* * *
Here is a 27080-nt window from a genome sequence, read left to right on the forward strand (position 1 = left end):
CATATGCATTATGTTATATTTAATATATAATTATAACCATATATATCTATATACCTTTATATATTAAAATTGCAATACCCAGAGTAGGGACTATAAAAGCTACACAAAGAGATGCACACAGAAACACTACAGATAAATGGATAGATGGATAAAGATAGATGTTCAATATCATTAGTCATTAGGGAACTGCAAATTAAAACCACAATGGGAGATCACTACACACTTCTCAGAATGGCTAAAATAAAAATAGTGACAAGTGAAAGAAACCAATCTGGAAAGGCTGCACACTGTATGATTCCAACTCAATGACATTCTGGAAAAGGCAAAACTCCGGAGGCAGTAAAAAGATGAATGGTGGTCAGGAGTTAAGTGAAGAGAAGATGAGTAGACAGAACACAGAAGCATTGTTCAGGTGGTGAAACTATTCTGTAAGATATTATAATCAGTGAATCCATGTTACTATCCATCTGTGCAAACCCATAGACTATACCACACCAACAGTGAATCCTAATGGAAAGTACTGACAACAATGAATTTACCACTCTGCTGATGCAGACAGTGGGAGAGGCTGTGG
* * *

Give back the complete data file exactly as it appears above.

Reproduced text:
Here is a 27080-nt window from a genome sequence, read left to right on the forward strand (position 1 = left end):
CATATGCATTATGTTATATTTAATATATAATTATAACCATATATATCTATATACCTTTATATATTAAAATTGCAATACCCAGAGTAGGGACTATAAAAGCTACACAAAGAGATGCACACAGAAACACTACAGATAAATGGATAGATGGATAAAGATAGATGTTCAATATCATTAGTCATTAGGGAACTGCAAATTAAAACCACAATGGGAGATCACTACACACTTCTCAGAATGGCTAAAATAAAAATAGTGACAAGTGAAAGAAACCAATCTGGAAAGGCTGCACACTGTATGATTCCAACTCAATGACATTCTGGAAAAGGCAAAACTCCGGAGGCAGTAAAAAGATGAATGGTGGTCAGGAGTTAAGTGAAGAGAAGATGAGTAGACAGAACACAGAAGCATTGTTCAGGTGGTGAAACTATTCTGTAAGATATTATAATCAGTGAATCCATGTTACTATCCATCTGTGCAAACCCATAGACTATACCACACCAACAGTGAATCCTAATGGAAAGTACTGACAACAATGAATTTACCACTCTGCTGATGCAGACAGTGGGAGAGGCTGTGG